August Sander’s photographs show you the remoteness of yesterday’s Europe. Taken in the 1920s, these portraits of Germans reveal a very different reality to the jazz-age cliche, as country and small-town people stand with archaic formality in stiff clothes. His scientific attempt to chronicle a nation is one of the eeriest and most powerful projects in the history of the camera.
National Museum Cardiff, Saturday 26 October to 1 March
Five of the best … theatre shows
Simon Stephens has penned several blockbusters (see: The Curious Incident of the Dog in the Night-Time) but he is also a very subtle and heartfelt writer. His latest play is about a family torn apart, and pulled together, by a devastating event. Jarvis Cocker has written the music and it forms part of Sarah Frankcom’s final season as artistic director at the Royal Exchange.
Royal Exchange Theatre, Manchester to 16 November
Praise be to the theatre gods for another outing of Ian Rickson’s stunning production. Translations might just be Brian Friel’s best work. It is set in rural Ireland, where British army officers are creating a new map, replacing Gaelic names with English ones. Ciarán Hands reprises his role as schoolmaster Hugh, aghast as the winds of change blast through Donegal.
National Theatre: Olivier, SE1, to 18 December
Sing Yer Heart Out for the Lads
Director Nicole Charles has a real gift for pulling her audience into the heart of her shows. Recent work includes a stirring production of Emilia and now she has transformed the Spiegeltent into a lively pub for a thrilling reimagining of Roy Williams’s still-pertinent 2002 play. An England v Germany football match is about to kick off on the TV, as pints are sunk and tensions – big, old, ugly tensions – are on the rise …
Chichester Festival Theatre: The Spiegeltent, to 2 November
Clare Barron penned the Pulitzer prize finalist Dance Nation – a period-blood-stained battle anthem about growing up, and growing into one’s own body. Her plays are brilliantly unpredictable, energetic and a little bit odd. Dirty Crusty is one of her earlier works and is about a young woman, Jeanine, determined to improve her life with sex, dance, hobbies and, er, horticulture? It stars Akiya Henry and is directed by Jay Miller, whose productions always surprise.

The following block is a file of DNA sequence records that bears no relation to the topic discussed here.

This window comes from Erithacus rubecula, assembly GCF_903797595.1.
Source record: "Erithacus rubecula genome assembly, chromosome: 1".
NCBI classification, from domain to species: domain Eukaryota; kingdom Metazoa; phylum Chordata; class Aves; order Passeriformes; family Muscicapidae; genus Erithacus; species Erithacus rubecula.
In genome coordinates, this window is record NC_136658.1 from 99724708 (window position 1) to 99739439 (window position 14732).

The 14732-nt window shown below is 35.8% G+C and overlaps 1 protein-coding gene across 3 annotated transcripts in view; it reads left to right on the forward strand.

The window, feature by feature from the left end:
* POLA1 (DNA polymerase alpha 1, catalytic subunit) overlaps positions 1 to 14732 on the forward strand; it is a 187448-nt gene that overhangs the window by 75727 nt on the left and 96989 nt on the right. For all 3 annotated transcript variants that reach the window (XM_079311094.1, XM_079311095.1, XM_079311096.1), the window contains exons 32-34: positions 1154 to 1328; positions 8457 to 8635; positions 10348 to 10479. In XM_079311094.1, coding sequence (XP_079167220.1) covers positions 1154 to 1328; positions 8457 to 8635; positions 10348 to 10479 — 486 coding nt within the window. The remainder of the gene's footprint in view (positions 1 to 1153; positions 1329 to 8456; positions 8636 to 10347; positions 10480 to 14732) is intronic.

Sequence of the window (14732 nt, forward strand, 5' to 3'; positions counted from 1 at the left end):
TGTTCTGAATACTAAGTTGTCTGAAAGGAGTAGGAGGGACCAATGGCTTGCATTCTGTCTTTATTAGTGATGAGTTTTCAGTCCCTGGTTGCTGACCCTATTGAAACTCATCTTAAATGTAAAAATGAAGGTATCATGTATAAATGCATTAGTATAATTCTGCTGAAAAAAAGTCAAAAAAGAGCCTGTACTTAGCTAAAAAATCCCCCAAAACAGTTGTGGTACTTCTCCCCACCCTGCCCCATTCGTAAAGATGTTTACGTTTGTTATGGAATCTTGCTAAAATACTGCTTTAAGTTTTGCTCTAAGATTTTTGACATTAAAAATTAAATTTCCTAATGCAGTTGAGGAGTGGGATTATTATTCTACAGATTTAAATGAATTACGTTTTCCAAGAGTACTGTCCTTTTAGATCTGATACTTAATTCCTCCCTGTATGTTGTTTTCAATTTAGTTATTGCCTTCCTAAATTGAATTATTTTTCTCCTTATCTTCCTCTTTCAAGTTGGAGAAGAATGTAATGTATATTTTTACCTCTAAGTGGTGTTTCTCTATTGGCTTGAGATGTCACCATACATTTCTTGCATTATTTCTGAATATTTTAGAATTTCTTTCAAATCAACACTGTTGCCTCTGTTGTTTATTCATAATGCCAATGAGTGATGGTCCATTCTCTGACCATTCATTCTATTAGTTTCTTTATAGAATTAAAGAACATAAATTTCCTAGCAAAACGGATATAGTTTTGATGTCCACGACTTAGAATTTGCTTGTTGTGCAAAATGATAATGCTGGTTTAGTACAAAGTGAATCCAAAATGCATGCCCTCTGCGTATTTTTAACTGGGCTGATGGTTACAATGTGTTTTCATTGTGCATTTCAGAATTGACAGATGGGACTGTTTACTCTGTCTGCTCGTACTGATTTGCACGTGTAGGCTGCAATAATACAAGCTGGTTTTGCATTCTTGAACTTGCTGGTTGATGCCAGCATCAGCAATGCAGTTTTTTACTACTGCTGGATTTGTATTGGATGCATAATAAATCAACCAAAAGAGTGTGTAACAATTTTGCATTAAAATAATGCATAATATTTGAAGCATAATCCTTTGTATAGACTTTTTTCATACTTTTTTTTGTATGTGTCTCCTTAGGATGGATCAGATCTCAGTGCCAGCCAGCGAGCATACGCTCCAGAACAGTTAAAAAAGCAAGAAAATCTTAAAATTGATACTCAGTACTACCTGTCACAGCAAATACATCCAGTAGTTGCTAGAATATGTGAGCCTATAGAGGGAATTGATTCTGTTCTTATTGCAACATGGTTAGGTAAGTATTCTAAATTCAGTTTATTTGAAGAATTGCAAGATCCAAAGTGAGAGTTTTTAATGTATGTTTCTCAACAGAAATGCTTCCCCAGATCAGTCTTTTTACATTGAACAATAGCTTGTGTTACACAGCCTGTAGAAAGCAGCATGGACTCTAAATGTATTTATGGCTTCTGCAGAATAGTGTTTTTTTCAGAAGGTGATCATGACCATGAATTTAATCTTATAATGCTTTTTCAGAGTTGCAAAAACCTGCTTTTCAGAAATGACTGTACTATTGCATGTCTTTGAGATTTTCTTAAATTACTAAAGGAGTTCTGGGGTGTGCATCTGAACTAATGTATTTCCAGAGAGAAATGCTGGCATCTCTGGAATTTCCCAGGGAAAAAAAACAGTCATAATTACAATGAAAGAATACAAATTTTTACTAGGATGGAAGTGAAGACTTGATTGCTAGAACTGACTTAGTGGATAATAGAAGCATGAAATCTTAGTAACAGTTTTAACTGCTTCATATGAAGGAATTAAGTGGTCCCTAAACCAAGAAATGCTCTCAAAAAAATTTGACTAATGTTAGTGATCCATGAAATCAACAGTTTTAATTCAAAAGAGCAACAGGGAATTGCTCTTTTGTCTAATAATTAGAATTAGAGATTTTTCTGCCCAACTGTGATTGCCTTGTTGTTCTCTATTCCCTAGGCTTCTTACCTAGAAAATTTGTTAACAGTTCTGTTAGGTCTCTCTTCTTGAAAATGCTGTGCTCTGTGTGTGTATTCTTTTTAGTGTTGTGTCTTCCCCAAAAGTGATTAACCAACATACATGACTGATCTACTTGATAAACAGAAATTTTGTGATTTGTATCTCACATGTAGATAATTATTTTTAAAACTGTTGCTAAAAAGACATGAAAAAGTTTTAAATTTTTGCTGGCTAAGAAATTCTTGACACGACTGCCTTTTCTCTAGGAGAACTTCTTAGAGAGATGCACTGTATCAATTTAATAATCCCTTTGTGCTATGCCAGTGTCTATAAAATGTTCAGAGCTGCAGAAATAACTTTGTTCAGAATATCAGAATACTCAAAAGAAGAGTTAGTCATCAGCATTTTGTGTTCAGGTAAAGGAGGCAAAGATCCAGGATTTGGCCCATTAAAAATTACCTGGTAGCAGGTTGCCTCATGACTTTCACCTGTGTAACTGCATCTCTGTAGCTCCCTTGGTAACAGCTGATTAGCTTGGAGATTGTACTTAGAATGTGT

The Yard Theatre, E9, to 30 November
David Baddiel’s debut play stars Alan Davies, who manages to be lovable and laughable all in one. The show also features Nitin Ganatra and Alexandra Gilbreath, and is directed by James Grieve, late of the hugely respected Paines Plough theatre company, who has a brilliant ear for exciting new writing. The question this play asks is oh-so-Baddiel: what would happen if someone were able to scientifically prove the existence of God?
Soho Theatre, W1, to 30 November
Three of the best … dance shows
Northern Ballet: Dracula
Halloween theme alert! A live relay of Northern Ballet’s Dracula will be beamed into 300 cinemas around the UK and Ireland (or see it in the creepy, cold flesh at Leeds Playhouse). Choreographer David Nixon’s gothic, erotic vamps tear up 19th-century society in this pacy, pointy-toothed telling of Bram Stoker’s classic novel.
Leeds Playhouse Tuesday 29 October to 2 November; in cinemas Thursday
Richard Alston Dance Company: Final Edition
A farewell tour, including the premiere of Richard Alston’s final work for his company before it winds down next year. Shine On is set to Benjamin Britten’s song cycle On This Island, a composer with whom Alston has a great affinity.
Snape Maltings Concert Hall, Friday 1 & 2 November; touring to 22 November
BalletLorent: The Lost Happy Endings
Expect spirited adventure in a family show from Liv Lorent, based on a story by Carol Ann Duffy about a witch who steals all the happy endings to fairytales. Music is by Murray Gold, narration by Joanna Lumley.
Northern Stage, Newcastle upon Tyne, Thursday 31 October to 2 November; touring to 11 April